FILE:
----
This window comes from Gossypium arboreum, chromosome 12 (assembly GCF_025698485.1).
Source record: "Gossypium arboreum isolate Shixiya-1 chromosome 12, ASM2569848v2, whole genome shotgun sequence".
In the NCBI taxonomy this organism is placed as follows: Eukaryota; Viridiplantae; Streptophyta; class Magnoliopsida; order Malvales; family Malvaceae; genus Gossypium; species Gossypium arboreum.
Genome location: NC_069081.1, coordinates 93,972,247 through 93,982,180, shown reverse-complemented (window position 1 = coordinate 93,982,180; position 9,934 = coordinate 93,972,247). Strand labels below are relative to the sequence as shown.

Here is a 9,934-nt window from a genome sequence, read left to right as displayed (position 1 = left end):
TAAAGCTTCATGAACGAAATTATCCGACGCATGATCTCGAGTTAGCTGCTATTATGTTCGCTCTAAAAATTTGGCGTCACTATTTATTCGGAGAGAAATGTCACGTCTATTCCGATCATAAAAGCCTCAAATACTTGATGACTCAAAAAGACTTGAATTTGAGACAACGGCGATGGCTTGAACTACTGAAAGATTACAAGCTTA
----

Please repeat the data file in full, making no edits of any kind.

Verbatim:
This window comes from Gossypium arboreum, chromosome 12 (assembly GCF_025698485.1).
Source record: "Gossypium arboreum isolate Shixiya-1 chromosome 12, ASM2569848v2, whole genome shotgun sequence".
In the NCBI taxonomy this organism is placed as follows: Eukaryota; Viridiplantae; Streptophyta; class Magnoliopsida; order Malvales; family Malvaceae; genus Gossypium; species Gossypium arboreum.
Genome location: NC_069081.1, coordinates 93,972,247 through 93,982,180, shown reverse-complemented (window position 1 = coordinate 93,982,180; position 9,934 = coordinate 93,972,247). Strand labels below are relative to the sequence as shown.

Here is a 9,934-nt window from a genome sequence, read left to right as displayed (position 1 = left end):
TAAAGCTTCATGAACGAAATTATCCGACGCATGATCTCGAGTTAGCTGCTATTATGTTCGCTCTAAAAATTTGGCGTCACTATTTATTCGGAGAGAAATGTCACGTCTATTCCGATCATAAAAGCCTCAAATACTTGATGACTCAAAAAGACTTGAATTTGAGACAACGGCGATGGCTTGAACTACTGAAAGATTACAAGCTTA